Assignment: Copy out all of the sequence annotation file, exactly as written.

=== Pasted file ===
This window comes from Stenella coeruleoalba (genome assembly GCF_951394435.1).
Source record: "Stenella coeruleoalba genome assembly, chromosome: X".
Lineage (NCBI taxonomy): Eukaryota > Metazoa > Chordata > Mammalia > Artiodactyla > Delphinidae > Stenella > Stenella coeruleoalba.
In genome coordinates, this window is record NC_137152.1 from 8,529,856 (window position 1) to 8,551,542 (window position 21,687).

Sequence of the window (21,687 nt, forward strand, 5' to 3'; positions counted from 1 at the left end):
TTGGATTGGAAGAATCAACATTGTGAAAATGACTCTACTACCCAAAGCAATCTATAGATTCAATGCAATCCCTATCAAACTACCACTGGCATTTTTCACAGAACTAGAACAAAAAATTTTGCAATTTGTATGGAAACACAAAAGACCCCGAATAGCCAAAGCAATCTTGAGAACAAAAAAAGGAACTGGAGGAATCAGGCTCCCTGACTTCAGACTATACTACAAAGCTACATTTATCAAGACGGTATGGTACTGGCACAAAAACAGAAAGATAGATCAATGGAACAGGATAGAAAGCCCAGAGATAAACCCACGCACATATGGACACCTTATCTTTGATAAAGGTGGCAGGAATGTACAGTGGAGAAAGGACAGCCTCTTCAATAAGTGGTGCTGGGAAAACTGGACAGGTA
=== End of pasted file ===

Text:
This window comes from Stenella coeruleoalba (genome assembly GCF_951394435.1).
Source record: "Stenella coeruleoalba genome assembly, chromosome: X".
Lineage (NCBI taxonomy): Eukaryota > Metazoa > Chordata > Mammalia > Artiodactyla > Delphinidae > Stenella > Stenella coeruleoalba.
In genome coordinates, this window is record NC_137152.1 from 8,529,856 (window position 1) to 8,551,542 (window position 21,687).

Sequence of the window (21,687 nt, forward strand, 5' to 3'; positions counted from 1 at the left end):
TTGGATTGGAAGAATCAACATTGTGAAAATGACTCTACTACCCAAAGCAATCTATAGATTCAATGCAATCCCTATCAAACTACCACTGGCATTTTTCACAGAACTAGAACAAAAAATTTTGCAATTTGTATGGAAACACAAAAGACCCCGAATAGCCAAAGCAATCTTGAGAACAAAAAAAGGAACTGGAGGAATCAGGCTCCCTGACTTCAGACTATACTACAAAGCTACATTTATCAAGACGGTATGGTACTGGCACAAAAACAGAAAGATAGATCAATGGAACAGGATAGAAAGCCCAGAGATAAACCCACGCACATATGGACACCTTATCTTTGATAAAGGTGGCAGGAATGTACAGTGGAGAAAGGACAGCCTCTTCAATAAGTGGTGCTGGGAAAACTGGACAGGTA